Not everyone needs a financial planner in the same way that not everyone needs a mechanic for their car. When I was growing up (40 years ago) many people serviced their own cars. They were simpler. A company called Haynes produced manuals which showed those with only the most basic skills how to do the job. Now cars are full of computers and you need to know as much about software as you do about carburettors.
Over the same time, the financial services sector has undergone a similar revolution and continues to be a dynamic and competitive sector. The number of products and services available have multiplied. This has resulted in many people seeking advice from different sources. One of those sources is a financial planner.
A financial planner is a person who is professionally qualified and licensed to provide financial advice. Financial planners charge for their services and so you should only engage one if you need to. People who do not need a financial planner are those who:
Often the people who fall into one of these categories have simple goals and are not investing a significant amount of their wealth.
Studies have shown a positive correlation between the percentage of a person’s wealth they are considering investing and the appointment of a professional adviser. For example, a multi-millionaire may not take advice on investing $100,000. However, if a person with a net worth of $250,000 was looking to invest $100,000 they would probably take advice. This is because if anything went wrong the effect on their economic life would be substantial.
A Financial Adviser delivers advice through a series of meetings. To be effective, a financial planner will need to ask you a lot of questions about your finances and objectives. Therefore, before disclosing this personal information to them, undertake some independent research on them and their company.
Whilst you hope nothing will go wrong, a little research will help you know that the company they are working for is legitimate. Working with a licensed firm should provide you with some recourse to regulators if something goes wrong.
In the UAE, there is no requirement for professional qualifications to be a financial adviser. However, many advisers have qualifications from professional bodies in their home countries. These are useful as they often require a commitment to an ethical code of conduct. So, check the professional body’s website to make sure the adviser is a current member. Some even provide details of complaints upheld.
Experience is also important. This is because economies go in cycles and each stage of the economic cycle has a different effect on each type of investment. A typical business cycle will last 3-5 years. Therefore I would recommend using advisers with more experience than this.
The next step is to look at social media. This content is less reliable. This is because it is screened by the adviser and their company. However, it is a useful guide. Look at blogs posted by the adviser – does the ‘voice’ appear to be reasonable? Are questions you want answering covered in the blog? Is the adviser specialising in a particular field?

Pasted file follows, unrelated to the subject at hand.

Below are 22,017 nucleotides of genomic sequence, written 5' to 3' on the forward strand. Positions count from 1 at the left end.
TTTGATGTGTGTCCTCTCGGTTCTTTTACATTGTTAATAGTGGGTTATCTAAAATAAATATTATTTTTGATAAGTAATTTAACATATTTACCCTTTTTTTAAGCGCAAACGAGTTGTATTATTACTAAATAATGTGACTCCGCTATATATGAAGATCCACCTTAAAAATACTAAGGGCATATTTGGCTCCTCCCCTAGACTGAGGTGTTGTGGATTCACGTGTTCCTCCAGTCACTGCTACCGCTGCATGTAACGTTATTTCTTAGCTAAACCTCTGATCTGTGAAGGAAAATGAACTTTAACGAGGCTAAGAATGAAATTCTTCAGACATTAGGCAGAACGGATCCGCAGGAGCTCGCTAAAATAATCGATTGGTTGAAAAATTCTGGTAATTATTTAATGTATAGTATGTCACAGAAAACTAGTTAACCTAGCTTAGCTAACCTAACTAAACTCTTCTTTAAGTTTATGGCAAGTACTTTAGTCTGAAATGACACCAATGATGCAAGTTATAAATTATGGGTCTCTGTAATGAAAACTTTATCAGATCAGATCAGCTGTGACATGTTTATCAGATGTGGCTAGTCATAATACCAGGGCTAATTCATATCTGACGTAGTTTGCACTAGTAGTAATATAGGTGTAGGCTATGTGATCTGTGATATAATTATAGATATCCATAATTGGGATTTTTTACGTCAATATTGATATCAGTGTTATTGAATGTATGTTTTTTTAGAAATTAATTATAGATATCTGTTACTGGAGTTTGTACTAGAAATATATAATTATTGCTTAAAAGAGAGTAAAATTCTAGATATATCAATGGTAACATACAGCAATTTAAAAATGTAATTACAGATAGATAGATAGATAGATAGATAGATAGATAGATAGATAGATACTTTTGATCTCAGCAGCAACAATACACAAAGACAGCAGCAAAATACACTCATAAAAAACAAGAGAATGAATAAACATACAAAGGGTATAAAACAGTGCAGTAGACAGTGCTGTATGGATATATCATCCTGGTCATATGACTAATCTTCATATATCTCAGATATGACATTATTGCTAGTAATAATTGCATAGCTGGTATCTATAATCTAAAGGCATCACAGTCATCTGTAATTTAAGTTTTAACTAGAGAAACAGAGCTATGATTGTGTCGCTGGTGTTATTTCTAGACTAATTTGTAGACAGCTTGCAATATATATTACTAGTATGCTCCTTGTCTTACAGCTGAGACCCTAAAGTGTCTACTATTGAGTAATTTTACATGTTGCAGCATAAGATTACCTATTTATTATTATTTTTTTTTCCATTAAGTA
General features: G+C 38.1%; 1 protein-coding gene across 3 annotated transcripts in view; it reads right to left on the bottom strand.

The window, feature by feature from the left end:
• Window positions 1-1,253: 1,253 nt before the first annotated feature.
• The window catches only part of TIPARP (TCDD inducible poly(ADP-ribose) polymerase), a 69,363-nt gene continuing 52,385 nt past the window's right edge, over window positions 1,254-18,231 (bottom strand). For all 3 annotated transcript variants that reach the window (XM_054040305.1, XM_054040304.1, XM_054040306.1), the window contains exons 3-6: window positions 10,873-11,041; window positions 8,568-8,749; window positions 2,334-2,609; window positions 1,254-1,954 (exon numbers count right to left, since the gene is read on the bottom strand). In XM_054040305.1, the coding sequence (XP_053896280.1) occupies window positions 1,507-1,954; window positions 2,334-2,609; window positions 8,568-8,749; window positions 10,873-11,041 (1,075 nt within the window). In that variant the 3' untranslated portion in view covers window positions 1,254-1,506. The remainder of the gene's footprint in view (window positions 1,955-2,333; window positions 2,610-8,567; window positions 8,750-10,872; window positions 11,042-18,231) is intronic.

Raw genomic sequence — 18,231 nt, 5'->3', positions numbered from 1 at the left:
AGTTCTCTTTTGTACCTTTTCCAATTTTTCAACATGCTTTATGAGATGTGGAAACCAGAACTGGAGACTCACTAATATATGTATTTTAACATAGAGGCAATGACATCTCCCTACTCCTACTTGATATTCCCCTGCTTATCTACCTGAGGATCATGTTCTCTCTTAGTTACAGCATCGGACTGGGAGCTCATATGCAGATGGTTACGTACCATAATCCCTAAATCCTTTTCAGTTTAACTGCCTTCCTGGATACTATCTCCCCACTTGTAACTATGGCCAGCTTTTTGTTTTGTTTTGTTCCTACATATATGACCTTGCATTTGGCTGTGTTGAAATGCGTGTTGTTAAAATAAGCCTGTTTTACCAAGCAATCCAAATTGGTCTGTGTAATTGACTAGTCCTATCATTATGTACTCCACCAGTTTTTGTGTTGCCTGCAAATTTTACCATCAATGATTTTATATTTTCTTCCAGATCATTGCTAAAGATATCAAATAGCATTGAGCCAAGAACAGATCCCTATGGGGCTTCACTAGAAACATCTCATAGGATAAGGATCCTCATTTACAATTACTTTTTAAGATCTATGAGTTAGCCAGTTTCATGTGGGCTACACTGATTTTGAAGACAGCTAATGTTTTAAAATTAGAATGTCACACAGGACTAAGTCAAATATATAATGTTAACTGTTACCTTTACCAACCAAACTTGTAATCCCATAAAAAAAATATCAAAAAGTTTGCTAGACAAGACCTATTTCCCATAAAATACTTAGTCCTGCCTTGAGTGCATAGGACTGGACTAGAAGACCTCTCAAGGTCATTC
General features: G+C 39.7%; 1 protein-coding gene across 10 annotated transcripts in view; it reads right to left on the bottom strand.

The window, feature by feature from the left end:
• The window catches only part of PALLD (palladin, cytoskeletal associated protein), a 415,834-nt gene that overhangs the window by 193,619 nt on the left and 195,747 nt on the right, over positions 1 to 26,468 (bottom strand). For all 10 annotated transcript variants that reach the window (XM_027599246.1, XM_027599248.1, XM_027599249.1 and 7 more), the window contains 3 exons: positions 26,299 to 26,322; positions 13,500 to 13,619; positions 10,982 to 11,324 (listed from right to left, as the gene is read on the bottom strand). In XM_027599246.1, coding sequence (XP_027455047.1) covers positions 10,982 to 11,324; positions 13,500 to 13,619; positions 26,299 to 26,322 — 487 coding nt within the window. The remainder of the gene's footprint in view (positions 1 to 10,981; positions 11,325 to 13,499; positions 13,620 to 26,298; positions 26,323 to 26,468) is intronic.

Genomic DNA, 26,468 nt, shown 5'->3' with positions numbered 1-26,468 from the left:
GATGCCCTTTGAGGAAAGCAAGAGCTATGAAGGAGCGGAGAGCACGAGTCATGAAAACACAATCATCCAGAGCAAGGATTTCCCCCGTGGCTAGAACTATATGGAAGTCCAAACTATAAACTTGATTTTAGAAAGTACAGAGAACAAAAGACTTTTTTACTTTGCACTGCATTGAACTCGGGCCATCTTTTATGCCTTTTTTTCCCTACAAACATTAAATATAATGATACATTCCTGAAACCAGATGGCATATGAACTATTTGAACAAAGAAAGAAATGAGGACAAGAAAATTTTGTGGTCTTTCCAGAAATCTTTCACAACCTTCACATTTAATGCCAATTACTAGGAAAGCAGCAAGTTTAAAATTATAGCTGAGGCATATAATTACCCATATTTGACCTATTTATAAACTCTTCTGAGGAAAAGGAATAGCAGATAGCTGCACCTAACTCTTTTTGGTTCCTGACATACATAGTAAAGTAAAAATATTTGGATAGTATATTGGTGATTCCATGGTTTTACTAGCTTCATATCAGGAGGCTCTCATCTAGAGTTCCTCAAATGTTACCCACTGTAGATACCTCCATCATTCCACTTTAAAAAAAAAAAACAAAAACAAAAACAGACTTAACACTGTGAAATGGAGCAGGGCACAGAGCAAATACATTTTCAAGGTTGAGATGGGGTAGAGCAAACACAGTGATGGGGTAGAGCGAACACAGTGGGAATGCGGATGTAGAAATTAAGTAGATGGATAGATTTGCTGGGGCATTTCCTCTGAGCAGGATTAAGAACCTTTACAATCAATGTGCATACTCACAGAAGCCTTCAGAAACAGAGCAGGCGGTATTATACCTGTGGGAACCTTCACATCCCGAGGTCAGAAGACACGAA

Knowing whether an adviser is a fiduciary or works for an independently verified fiduciary firm is important. A fiduciary is a person who sets aside their own interests and works for your interests alone. You may have thought this was a ‘given’ but it is not. The company I work for is an independently verified fiduciary. If the firm is not a fiduciary you need to know how you are protected from conflicts of interest between the firm’s commercial objectives and your need for sound financial advice.
Ask the adviser to give you details in writing of the service they will provide. Make sure this is the service you want – after all you will be paying for it. Then use this document to make sure you get the service you are paying for.
Commission remains the standard payment method, although fee-based advisers (such as myself) do exist. Whilst there is nothing fundamentally wrong with this, you should ask for a currency value of the payment made to their firm. You should expect the same degree of transparency on charges as you would expect from any other purchase. For in-depth analysis of the two methods please click here.
Above all, the financial adviser/client relationship is based on trust. Trust needs to be earned over time.
Make sure the adviser working for a firm regulated by the local authorities. The regulator in your home country will not be able to help you if you have a complaint about the advice you receive outside of their jurisdiction.
Get all advice is received in writing and make sure you understand why a particular course of action is being recommended. Never make an investment into something you do not understand and make sure you know the charges for getting out of the contract should your circumstances change.
By following the above guidelines, you will be working with an experienced and qualified professional who is authorised to provide the service you want.
If you would like to discuss any of the points raised, please contact me on 00 971 50 594 5217 or via e-mail firstname.lastname@example.org Alternatively, if you would like a free initial planning consultation please book it here.